Akademia: Performing Life looks at narratives and themes springing from the Akademia, a community and school that offered courses in dance, art and crafts, hosted an art gallery, a publishing house and staged theatre and dance pieces between the 1910s and 1970s in Paris. Established by Raymond Duncan (1874-1966), American dancer and artist, and from the 1920s co-run by Aia Bertrand (1891 – 1978), a dancer, writer and expatriate from Latvia, the school was a manifestation of their ideological syncretism blending socialist principles, the desire to revive ancient Greece and a “natural” Latvian way of life. The exhibition seeks to explore the ideas embodied by Akademia as potential alternatives to established educational models, modes of creating and collective living. Equally, it acknowledges and critically details the potential risks that such utopian communes, that mindlessly follow the ideas of individual leaders, hold in shifting towards radicalism.
Focussed mainly on actions themselves – be they live art performances, gymnastics lessons or physical labour vision of art developed at the school with embroidered “scripts” which are starting points for the development of her performative work. When he was 17, Raymond Duncan designed a theory of movement based on the economy of work and awareness of the body during labour. He developed a gymnastics method intended to prepare bodies for dance but also as a salvation tool for humanity. Over the course of four workshop sessions, Yaïr Barelli will work to reinvent and develop these early theories through physical practices, such as yoga and dance, in order to create a collective experience as well as a trace that could be called an « artwork ». In her work Equal Tense, Ieva Balode references dance practices that re ect on the ideas of cross-cultural, sexual and humanitarian equality. Promoting a healthy, simple life, a return to nature, a diffusion of art in everyday practices and a liberation from sexual and family norms, Raymond Duncan strongly opposed industrialization, capitalism and the bourgeois lifestyle and family, which according to him were the sources of the dehumanization of modern life. In Green School, Ieva Epnere chooses to work on ideas of alternative education put forward through the example of a kindergarten (the Green School), that existed in the suburbs of Riga from 1900, whose pedagogical approach resonates with that of Akademia.
While Raymond Duncan’s larger-than-life character often stole the spotlight, the exhibition also highlights the many lives of Aia Bertrand, whose role has yet to be properly acknowledged. In addition to being a dancer, weaver, editor of Akademia publications, Bertrand managed the art gallery, the weekly concert series, the sandal production and often the theatre productions. She was also a link to the Latvian community in Paris; for a while, the Latvian embassy was even hosted in the building of the Akademia, giving it a role in cultural diplomacy. Highlighting the missing that often accompanies research, Myriam Lefkowitz draws thoughts on the life of Aia Bertrand through multiple hypnosis sessions, then uses the created narratives as starting points for a performance. In the meanwhile, in her sculpture Ink waves cobble bread, Daiga Grantina references Duncan’s quirky and unconventional public image and evokes the outline of the couple he formed with Bertrand. The use of deep black, the bread and curves are a nod to the ink of the letter press, the daily life and dance style of Akademia.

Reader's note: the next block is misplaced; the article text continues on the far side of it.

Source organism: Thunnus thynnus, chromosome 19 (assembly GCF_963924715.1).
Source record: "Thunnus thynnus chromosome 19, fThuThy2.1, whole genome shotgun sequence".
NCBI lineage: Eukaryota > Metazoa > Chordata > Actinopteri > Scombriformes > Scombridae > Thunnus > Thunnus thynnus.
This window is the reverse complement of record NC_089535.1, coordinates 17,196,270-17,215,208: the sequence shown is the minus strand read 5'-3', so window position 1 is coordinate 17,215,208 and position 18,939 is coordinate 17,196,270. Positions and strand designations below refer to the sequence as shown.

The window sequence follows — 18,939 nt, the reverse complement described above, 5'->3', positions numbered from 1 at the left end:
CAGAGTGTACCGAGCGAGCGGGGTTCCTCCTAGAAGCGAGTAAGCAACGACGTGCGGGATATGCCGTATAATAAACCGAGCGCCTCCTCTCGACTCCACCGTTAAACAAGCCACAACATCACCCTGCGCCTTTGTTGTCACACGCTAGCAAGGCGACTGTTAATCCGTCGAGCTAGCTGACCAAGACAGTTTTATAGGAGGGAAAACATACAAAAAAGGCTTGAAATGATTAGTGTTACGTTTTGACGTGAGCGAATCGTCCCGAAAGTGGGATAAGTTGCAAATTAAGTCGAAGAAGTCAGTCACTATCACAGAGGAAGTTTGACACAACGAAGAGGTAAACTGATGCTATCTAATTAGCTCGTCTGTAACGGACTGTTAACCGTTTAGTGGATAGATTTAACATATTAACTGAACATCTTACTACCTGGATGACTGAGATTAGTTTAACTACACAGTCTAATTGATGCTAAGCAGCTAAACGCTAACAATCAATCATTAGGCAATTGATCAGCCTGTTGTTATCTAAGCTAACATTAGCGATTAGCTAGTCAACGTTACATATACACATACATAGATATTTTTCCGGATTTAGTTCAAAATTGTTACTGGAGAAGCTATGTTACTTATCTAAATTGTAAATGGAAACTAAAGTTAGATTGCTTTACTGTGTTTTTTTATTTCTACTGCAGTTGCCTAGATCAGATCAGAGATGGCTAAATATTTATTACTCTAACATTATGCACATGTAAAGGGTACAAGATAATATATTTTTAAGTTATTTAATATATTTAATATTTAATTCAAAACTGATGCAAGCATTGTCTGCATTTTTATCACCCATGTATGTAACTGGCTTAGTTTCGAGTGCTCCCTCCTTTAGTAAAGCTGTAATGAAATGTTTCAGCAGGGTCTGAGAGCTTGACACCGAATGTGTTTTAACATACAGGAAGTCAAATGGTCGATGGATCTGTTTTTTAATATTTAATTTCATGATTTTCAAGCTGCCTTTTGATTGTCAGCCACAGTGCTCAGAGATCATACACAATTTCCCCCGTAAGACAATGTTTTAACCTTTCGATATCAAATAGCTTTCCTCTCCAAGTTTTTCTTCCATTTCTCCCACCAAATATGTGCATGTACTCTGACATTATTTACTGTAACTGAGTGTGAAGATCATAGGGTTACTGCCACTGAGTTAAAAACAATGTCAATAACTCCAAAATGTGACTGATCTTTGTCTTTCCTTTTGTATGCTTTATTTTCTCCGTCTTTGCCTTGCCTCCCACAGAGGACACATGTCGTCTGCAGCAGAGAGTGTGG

Akademia often hosted shows and philosophical debates on issues they considered topical to modern lifestyle or politically engaging. (-) auteur evokes the spirit of Akademia, an open house for radical creativity, by activating the exhibition space with performances. Andrejs Strokins works with vernacular photographs from the interwar and Soviet period in Latvia, looking for visual similarities with performances held at Akademia, inquiring into how different ideologies and political regimes can produce similar aesthetics.
As a counter-point to Akademia’s initial utopian promises, Mai-Thu Perret shows part of her ongoing project entitled The Crystal Frontier, which focuses on a utopian feminist community combining radical feminist politics with literature, craft and the avant-garde.
Solvita Krese & Inga Lāce, Latvian Centre for Contemporary Art
Akadémia: Perfoming Life is a collaboration between the Latvian Centre for Contemporary Art, Riga, and Villa Vassilieff, Paris, and is as part of the contemporary art and research project Portable Landscapes which examines the stories of exiled and emigré Latvian artists in Paris, New York, Sweden and Berlin, locating them within the broader context of 20th-century art history, and wider processes of migration and globalization. The exhibition will have its next iteration at the Latvian National Museum of Art on April 27 – June 17, 2018.
|Artist||(-)auteur, Mercedes Azpilicueta, Ieva Balode, Yaïr Barelli, Aia Bertrand, Raymond Duncan, Ieva Epnere, Barbara Gaile, Daiga Grantina, Myriam Lefkowitz, Mai-Thu Perret, Andrejs Strokins|
|Exhibition||Akademia: Performing Life|
|Place / venue||Villa Vassilieff, Paris|
|Dates||January 13 - March 24, 2018|
|Curated by||Solvita Krese, Inga Lāce|
|Index||(-)auteur Aia Bertrand Andrejs Strokins Barbara Gaile Daiga Grantina Ieva Balode Ieva Epnere Inga Lāce Mai-Thu Perret Mercedes Azpilicueta Myriam Lefkowitz Raymond Duncan Solvita Krese Yaïr Barelli|